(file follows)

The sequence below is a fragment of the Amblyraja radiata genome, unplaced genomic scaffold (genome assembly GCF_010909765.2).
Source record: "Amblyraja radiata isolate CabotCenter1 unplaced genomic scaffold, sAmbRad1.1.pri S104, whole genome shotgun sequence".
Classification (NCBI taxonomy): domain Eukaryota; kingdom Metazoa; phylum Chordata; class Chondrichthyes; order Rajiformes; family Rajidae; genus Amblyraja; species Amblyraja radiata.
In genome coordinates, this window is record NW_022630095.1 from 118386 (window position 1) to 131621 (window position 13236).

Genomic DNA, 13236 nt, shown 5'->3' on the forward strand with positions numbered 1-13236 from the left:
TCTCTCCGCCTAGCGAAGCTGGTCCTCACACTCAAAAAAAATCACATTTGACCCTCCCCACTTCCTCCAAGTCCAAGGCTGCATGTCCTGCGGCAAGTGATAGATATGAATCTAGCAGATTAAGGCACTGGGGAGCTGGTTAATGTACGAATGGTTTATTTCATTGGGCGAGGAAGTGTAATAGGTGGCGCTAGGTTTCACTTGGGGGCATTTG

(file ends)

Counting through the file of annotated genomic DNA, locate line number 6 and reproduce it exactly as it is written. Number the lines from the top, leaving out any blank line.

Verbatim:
TCTCTCCGCCTAGCGAAGCTGGTCCTCACACTCAAAAAAAATCACATTTGACCCTCCCCACTTCCTCCAAGTCCAAGGCTGCATGTCCTGCGGCAAGTGATAGATATGAATCTAGCAGATTAAGGCACTGGGGAGCTGGTTAATGTACGAATGGTTTATTTCATTGGGCGAGGAAGTGTAATAGGTGGCGCTAGGTTTCACTTGGGGGCATTTG